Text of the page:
Cryptid conservationists, be on the alert; it's officially open season on Sasquatch. According to the Texas Parks and Wildlife Department, if you can find Bigfoot in the state of Texas, you can kill it.
Cryptomundo reader John Lloyd Scharf sent a letter to the Texas Parks and Wildlife Department about whether it would be legal to kill Bigfoot, and apparently department Chief of Staff L. David Sinclair replied that killing an indigenous cryptid would be legal since it isn't listed as a game animal:
The statute that you cite (Section 61.021) refers only to game birds, game animals, fish, marine animals or other aquatic life. Generally speaking, other nongame wildlife is listed in Chapter 67 (nongame and threatened species) and Chapter 68 (nongame endangered species). "Nongame" means those species of vertebrate and invertebrate wildlife indigenous to Texas that are not classified as game animals, game birds, game fish, fur-bearing animals, endangered species, alligators, marine penaeid shrimp, or oysters. The Parks and Wildlife Commission may adopt regulations to allow a person to take, possess, buy, sell, transport, import, export or propagate nongame wildlife. If the Commission does not specifically list an indigenous, nongame species, then the species is considered non-protected nongame wildlife, e.g., coyote, bobcat, mountain lion, cotton-tailed rabbit, etc. A non-protected nongame animal may be hunted on private property with landowner consent by any means, at any time and there is no bag limit or possession limit.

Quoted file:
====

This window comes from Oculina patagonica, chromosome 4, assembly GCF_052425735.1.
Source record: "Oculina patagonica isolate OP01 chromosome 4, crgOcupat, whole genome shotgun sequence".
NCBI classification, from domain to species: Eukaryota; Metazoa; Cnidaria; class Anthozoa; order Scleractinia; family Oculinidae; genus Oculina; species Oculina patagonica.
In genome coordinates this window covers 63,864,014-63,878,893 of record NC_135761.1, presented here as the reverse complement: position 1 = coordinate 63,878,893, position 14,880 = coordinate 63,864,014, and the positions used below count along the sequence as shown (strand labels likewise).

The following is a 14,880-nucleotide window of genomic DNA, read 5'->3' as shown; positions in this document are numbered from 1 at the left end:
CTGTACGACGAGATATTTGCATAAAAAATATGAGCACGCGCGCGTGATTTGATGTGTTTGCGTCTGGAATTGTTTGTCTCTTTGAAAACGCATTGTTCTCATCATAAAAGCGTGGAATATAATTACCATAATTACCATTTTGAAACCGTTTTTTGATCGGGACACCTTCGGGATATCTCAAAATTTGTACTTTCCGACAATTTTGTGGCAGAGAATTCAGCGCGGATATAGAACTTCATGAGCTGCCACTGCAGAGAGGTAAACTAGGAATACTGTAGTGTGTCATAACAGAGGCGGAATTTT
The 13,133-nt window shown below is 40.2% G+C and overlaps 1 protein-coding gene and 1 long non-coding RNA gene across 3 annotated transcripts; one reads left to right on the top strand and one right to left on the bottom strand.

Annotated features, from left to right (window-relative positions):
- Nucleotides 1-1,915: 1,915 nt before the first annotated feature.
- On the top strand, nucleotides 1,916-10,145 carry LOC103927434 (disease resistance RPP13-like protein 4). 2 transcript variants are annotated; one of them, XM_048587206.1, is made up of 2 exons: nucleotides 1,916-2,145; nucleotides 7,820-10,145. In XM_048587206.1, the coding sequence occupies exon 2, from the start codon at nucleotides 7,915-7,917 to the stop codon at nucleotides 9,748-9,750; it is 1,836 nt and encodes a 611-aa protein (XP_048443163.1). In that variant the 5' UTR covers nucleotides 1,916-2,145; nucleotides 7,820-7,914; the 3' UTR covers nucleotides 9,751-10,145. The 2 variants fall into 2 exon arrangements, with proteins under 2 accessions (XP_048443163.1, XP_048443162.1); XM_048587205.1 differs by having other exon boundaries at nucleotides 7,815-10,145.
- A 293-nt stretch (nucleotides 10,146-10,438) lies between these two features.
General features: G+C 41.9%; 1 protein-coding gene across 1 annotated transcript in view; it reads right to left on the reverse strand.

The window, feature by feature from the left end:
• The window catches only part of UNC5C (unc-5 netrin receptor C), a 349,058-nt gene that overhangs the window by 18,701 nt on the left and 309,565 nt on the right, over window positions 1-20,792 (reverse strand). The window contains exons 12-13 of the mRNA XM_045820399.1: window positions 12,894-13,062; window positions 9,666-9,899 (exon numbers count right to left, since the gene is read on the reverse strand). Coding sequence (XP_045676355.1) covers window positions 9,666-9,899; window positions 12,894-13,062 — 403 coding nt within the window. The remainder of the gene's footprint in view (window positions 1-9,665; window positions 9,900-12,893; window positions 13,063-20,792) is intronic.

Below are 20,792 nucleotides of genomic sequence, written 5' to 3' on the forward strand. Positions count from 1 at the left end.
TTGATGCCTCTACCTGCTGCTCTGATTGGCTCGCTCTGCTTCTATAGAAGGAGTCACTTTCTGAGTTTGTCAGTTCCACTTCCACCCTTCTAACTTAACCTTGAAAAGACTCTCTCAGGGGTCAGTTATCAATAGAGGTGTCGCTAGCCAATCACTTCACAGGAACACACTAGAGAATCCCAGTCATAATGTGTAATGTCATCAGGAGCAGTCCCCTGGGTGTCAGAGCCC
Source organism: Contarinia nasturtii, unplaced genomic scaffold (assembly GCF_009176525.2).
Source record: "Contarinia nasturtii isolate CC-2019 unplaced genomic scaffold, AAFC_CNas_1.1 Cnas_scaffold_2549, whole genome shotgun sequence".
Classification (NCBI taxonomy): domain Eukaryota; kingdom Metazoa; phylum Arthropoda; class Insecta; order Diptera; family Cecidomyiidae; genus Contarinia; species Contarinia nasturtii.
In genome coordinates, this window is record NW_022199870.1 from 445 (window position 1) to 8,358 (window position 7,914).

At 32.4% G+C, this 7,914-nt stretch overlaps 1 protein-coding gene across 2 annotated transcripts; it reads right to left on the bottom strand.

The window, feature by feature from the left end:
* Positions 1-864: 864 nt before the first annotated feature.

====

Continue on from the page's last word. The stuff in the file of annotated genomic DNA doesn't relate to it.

An exotic animal is an animal that is non-indigenous to Texas. Unless the exotic is an endangered species then exotics may be hunted on private property with landowner consent. A hunting license is required. This does not include the dangerous wild animals that have been held in captivity and released for the purpose of hunting, which is commonly referred to as a "canned hunt".
So apparently, as long as you hunt Bigfoot on private property with the permission of the property holder, you are allowed to kill it. I'm a bit surprised, however, that spotting a previously undocumented animal doesn't automatically transform it from a nonexistent animal into an endangered one. Then again, I suppose rare evidence isn't evidence of rarity.
Given that Bigfoot is generally considered a Pacific Northwestern cryptid, however, I'm much more interested to hear what Oregon or Washington have to say on the matter. Do their game and wildlife statutes similarly allow you to shoot non-game animals that aren't recognized as existent?
Texas Says It's Legal to Kill Bigfoot [Cryptomundo]